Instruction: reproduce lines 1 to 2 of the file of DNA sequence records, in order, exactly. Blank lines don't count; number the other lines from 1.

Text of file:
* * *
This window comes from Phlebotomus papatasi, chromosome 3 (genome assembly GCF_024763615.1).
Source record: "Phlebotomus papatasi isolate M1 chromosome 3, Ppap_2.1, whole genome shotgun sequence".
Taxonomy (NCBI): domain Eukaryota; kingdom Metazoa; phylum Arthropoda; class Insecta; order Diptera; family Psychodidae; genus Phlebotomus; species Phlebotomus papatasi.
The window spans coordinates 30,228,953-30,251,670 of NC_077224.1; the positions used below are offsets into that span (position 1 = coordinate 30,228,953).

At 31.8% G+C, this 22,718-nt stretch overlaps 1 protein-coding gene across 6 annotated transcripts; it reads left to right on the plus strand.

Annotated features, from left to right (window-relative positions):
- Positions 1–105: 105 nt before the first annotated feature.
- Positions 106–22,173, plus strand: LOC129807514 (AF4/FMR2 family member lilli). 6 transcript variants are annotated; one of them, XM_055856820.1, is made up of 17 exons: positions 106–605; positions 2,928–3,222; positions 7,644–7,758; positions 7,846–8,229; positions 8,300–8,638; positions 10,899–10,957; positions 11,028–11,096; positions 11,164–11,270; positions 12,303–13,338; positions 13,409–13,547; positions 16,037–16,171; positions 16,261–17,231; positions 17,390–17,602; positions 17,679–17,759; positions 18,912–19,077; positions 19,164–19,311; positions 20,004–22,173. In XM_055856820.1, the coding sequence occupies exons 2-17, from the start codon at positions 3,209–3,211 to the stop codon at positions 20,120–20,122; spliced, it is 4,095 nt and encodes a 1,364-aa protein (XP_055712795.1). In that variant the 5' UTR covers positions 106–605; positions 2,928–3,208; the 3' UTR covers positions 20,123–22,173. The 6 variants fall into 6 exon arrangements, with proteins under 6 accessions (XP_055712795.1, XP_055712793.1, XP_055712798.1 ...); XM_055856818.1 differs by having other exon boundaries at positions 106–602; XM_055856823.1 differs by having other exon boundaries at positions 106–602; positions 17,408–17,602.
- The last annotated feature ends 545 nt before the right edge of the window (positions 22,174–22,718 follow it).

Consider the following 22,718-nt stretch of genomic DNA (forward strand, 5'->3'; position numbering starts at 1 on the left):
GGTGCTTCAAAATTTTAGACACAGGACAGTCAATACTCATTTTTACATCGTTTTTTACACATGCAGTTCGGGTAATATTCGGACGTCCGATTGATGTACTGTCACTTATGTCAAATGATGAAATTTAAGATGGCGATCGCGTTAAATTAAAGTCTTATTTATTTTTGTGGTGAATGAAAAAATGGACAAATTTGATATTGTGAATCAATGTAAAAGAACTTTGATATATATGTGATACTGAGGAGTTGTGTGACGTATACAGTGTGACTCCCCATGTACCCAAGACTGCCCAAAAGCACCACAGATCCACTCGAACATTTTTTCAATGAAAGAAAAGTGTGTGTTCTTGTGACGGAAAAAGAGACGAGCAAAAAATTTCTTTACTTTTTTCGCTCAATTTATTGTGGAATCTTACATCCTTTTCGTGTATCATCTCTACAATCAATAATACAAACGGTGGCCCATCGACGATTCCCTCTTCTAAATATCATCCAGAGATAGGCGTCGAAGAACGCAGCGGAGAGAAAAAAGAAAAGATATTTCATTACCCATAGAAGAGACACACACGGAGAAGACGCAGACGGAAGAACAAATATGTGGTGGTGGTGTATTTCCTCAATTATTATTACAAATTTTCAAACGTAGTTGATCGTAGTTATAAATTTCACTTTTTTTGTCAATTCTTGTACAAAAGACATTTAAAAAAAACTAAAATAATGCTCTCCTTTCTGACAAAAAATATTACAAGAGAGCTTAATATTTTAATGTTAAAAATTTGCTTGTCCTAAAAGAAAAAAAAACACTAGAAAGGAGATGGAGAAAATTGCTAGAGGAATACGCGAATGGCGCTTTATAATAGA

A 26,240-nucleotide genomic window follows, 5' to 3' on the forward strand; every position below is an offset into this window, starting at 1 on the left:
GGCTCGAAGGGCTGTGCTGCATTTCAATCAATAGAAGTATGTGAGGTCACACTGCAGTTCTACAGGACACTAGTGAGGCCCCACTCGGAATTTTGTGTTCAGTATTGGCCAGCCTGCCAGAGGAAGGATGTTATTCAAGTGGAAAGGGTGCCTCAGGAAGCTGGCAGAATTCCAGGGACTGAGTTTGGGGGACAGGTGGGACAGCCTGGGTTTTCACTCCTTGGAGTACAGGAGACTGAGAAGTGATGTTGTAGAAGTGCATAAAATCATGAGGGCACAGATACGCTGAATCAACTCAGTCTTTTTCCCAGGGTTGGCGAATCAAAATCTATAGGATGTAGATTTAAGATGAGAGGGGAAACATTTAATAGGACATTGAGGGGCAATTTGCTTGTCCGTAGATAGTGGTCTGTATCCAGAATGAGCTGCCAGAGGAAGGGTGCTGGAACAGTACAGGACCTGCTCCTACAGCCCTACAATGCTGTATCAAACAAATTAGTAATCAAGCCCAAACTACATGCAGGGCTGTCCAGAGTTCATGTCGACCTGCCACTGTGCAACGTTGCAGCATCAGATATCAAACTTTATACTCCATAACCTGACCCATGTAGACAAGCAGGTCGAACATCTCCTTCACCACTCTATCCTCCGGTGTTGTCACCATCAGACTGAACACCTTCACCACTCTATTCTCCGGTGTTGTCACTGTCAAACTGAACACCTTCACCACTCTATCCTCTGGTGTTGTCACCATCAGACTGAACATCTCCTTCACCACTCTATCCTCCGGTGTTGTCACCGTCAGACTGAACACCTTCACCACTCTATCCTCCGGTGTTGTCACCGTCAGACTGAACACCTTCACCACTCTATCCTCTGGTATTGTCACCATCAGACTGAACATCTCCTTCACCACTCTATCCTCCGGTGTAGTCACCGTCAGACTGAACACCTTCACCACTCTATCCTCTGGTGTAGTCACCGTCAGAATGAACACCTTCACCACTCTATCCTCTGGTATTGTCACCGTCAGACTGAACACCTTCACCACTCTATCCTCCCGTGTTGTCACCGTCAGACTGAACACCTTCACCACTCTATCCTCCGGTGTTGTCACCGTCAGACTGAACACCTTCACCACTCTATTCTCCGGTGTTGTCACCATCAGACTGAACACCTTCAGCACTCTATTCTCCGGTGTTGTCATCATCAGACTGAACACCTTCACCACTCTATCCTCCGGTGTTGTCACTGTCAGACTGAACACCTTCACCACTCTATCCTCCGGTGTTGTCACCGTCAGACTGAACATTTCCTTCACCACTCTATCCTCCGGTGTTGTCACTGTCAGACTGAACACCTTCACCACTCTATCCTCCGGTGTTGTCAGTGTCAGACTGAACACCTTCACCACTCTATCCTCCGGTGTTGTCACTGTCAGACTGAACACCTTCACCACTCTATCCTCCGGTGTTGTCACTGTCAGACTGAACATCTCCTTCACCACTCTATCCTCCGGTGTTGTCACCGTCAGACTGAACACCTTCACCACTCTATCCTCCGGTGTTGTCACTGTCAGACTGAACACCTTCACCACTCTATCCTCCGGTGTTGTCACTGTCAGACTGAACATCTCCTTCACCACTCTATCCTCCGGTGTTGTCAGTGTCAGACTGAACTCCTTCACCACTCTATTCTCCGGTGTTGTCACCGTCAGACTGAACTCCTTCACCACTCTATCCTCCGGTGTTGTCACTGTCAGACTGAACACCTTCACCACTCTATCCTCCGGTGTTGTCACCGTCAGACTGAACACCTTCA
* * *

This window comes from Phlebotomus papatasi, chromosome 3 (genome assembly GCF_024763615.1).
Source record: "Phlebotomus papatasi isolate M1 chromosome 3, Ppap_2.1, whole genome shotgun sequence".